A cure for the living dead
Travel a day and a night to the island. Surrender to your conflicting time zones and allow your restless bones to raise you for a frangipani sunrise. It stirs even the heaviest soul.
Get lost on dirt paths. Get swallowed by rice paddies. Even what appears to be forgotten here is not unloved. The lost are found and turned fervently green. With time they sprout wild orchids and drop sticky pregnant mangoes at your feet.
The island will always shine warmly on the weary.
And if that doesn’t work, let the smoke from the burning fields stain your hair, the smoldering exhaust pipe of a motorbike leave kisses along your calves, and the saltwater sting your eyes. Do as I have told you and you are sure to remember how to live.
Your unconditional tour guide
Bali is the most guttingly beautiful place I have ever seen. If these geographic coordinates were a scent they would be the spice of ceremonial incense and the pheromones of the palm tree. I traveled here with friend and collaborator Lucette Romy, who had called Indonesia home for half a decade and where she still manufactures the eco-friendly, plant-dyed clothing line The Wylde. Seeing this place through her eyes was both enchanting and bittersweet, and I was along for the ride. As we wisped through towns she yelled back to me over the engine of our rickety rented scooter to point out what used to be untouched and was now unrecognizable.
“People come to Bali to find themselves,” a half-Indo guy tells me as he wields a surfboard under one arm, a bike helmet hanging off the other. “Like the movie.” He means like Eat Pray Love, the 2010 book-adapted-film in which Julia Roberts flees James Franco’s warm bed to eat her bodyweight of pasta in Italy, seek solace and silence in an ashram in India, and finally finds the pace of her heart in Ubud. I’ve heard more than a few locals grumble about how the film was a catalyst for the contemporary swelling. As hesitant as I am to admit it, I too came here for something.
There are 17,508 islands that make up Indonesia, each undeniably its own patch of paradise. Yet every year millions of us set our sights on Bali to take us on some kind of spiritual pilgrimage, hoping to board our flight home with newfound clarity. You see, I’m hesitant to admit what I came for because we’ve already demanded so much of this humble place. We’ve tasked it to act as guru, as backdrop to our dream vacation, as lover to our travel-tired bodies, as endlessly patient receiver of our existential search and rescue. More vegan food, more nightclubs, more air conditioning, more Wi-Fi, and indie-pop.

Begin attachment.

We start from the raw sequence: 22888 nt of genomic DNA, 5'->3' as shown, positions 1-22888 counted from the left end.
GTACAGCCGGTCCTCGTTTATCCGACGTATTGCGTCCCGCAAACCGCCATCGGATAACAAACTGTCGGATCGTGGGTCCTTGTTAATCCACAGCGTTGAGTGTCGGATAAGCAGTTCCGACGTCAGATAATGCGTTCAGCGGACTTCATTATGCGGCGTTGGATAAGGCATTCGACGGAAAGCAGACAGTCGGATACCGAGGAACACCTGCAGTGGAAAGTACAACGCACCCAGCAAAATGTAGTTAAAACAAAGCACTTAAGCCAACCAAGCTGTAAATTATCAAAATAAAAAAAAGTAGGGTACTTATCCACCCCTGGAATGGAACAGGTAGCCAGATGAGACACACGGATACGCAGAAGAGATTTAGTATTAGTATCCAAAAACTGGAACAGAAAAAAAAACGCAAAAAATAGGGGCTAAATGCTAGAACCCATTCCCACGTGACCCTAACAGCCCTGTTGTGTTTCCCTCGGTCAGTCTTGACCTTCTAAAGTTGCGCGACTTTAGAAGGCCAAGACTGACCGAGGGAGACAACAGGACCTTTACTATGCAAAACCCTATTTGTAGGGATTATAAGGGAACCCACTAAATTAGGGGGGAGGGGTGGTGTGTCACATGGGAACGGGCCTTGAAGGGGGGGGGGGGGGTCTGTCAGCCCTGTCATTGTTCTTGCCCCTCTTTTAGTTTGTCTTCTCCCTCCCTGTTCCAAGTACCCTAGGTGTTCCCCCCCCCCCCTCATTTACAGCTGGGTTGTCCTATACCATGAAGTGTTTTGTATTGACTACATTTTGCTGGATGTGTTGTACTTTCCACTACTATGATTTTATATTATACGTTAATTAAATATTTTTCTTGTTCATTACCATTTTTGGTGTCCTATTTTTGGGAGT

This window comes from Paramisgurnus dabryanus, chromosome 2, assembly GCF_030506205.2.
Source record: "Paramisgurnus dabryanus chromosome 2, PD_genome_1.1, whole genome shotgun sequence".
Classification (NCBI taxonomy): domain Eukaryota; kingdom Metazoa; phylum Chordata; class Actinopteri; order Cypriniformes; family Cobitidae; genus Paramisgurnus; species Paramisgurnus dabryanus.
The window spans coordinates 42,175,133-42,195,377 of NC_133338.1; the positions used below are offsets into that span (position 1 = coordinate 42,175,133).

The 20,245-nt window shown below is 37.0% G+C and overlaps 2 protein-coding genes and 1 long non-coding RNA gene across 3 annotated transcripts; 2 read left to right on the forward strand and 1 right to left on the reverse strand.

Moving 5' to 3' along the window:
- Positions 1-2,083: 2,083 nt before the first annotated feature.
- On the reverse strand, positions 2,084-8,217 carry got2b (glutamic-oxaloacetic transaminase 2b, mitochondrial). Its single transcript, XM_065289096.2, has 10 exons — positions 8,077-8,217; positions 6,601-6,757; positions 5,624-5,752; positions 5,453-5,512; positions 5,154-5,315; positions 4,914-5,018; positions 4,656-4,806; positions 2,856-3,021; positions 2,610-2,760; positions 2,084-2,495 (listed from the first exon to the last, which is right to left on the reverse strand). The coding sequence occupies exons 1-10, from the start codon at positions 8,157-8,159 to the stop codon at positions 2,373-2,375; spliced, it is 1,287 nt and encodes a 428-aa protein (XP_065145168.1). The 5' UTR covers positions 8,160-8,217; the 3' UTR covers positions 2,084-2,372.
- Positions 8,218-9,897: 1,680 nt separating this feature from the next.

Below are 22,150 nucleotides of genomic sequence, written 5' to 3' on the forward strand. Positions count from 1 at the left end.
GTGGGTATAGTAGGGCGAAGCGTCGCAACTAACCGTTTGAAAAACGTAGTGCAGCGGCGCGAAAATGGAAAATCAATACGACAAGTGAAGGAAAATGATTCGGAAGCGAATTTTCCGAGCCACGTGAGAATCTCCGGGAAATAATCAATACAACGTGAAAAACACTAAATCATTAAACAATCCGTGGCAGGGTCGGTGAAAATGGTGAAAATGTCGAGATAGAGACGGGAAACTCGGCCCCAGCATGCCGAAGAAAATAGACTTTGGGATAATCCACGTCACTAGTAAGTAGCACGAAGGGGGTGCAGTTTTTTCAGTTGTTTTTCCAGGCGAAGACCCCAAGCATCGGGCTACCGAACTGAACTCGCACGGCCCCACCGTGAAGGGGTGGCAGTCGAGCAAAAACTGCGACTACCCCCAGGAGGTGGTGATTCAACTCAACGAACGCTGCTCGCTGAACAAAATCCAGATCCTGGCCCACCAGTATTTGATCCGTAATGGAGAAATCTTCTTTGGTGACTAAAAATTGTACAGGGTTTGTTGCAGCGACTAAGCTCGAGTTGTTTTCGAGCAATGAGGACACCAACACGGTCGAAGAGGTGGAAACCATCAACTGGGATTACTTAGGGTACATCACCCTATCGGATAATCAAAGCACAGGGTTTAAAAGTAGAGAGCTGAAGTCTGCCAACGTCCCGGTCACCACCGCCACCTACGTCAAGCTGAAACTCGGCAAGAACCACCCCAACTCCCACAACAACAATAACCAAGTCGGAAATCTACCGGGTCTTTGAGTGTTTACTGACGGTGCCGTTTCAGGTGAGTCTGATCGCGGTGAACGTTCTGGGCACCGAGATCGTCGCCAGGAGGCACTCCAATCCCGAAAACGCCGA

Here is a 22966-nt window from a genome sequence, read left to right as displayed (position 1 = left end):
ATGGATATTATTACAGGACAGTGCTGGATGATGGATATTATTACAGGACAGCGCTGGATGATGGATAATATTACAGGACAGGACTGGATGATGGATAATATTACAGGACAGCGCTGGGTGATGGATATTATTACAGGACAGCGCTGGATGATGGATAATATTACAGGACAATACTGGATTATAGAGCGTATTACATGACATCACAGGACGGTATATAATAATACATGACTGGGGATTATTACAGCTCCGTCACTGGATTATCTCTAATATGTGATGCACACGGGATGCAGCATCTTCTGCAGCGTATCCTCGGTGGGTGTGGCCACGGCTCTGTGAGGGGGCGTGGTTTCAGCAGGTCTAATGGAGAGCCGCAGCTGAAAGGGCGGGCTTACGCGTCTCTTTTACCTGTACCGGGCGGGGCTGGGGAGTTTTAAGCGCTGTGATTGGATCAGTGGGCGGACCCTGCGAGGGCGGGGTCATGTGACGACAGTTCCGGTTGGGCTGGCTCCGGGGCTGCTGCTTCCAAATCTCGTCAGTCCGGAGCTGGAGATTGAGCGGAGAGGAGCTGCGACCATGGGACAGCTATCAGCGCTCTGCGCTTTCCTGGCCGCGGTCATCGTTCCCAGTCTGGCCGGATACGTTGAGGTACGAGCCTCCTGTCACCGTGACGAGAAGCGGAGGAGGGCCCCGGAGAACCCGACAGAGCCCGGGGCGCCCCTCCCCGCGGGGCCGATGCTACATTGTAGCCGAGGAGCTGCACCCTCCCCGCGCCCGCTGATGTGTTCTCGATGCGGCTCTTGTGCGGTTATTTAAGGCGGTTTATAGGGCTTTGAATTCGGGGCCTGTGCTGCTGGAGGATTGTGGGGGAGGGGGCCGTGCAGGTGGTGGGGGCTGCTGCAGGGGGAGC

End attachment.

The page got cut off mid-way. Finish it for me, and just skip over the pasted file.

We’ve asked it to take on the projection of what we deem “the perfect destination” and when reality strikes and it is, in fact, a messy contradiction of growing pains between untouched nirvana and some form of urban puberty we’re all too ready to reprimand it, forgetting the part we, as outsiders have played. But still, Bali welcomes us, kisses our face, and asks what we need it to be.
A case for meditation
It is so all-encompassing of an experience that one almost forgets what lies beyond the veil of banana trees and rain-heavy air. It was here, for the first time in maybe my entire adult life, my heart didn’t try to tug me away from what lay against my bare kneecaps. Past and future subsided long enough for me to get a little intoxicated on the present. Something we should all do a lot more of. The needs of the outside world were no longer any of my business. There is something to be said for spreading your arms to the wind as you ride down waving roads that mirror the sea, allowing the warm wind to take on the weight of what you carry—even just for a second. For letting the sweet milk of a melon run down your chin and fall back into the Earth. A meal shared with Mother Nature is the most satiating kind.
In its simplicity, Bali teaches us how to be happy in the present, because like meditation, if your consciousness veers out of the task at hand you stumble. In this case undoubtedly to be crushed by a passing stampede of motorbikes, taken hostage by a wave or thrown into a state of despair at the hands of some tap water. If you find you still seek that guru, take a pilgrimage along the slimy rocks of the natural springs, open your eyes to the worlds beneath the surface of the sea, or hold conversations with the marigolds. This is the only way to meet the land in its purest form. And while you’re busy flirting with the flowers you’ll realize that if there truly is a divine guide you’ve come face-to-face with her.
The corners of the Earth that don’t have a geotag are the most rewarding
Take off on foot down a gang (road) with no name, see where it takes you. Close your eyes to the preconceived notions you had and let it show you who it is. There’s a lesson here, of course, a souvenir to take back with you—don’t hold expectations of what something might be. Who someone might be. Take on the journey of finding out.
You must harvest your crops to feed your soul
There’s smoke everywhere, “They’re torching the rice paddies,” Lucette tells me. She explains that farmers burn what’s left of their crops to create more nutrient soil. Instead of closing my doors to the pervasive smell, I dance in it. And for days my clothes, skin, and hair smell only of this. Someone once told me the only way to create a truly successful revolution was to destroy all the entirety of the foundation that came before it. But in the billowing diaphoresis of the rice paddies, I understand all that came before can be used to benefit what will come. Each crop that fails to come to harvest becomes fodder for the bounty of our next season.
Often in searching for the hands of the healers, we miss the slow burn of transformation and let me tell you this place will change you. But only if you play by its rules.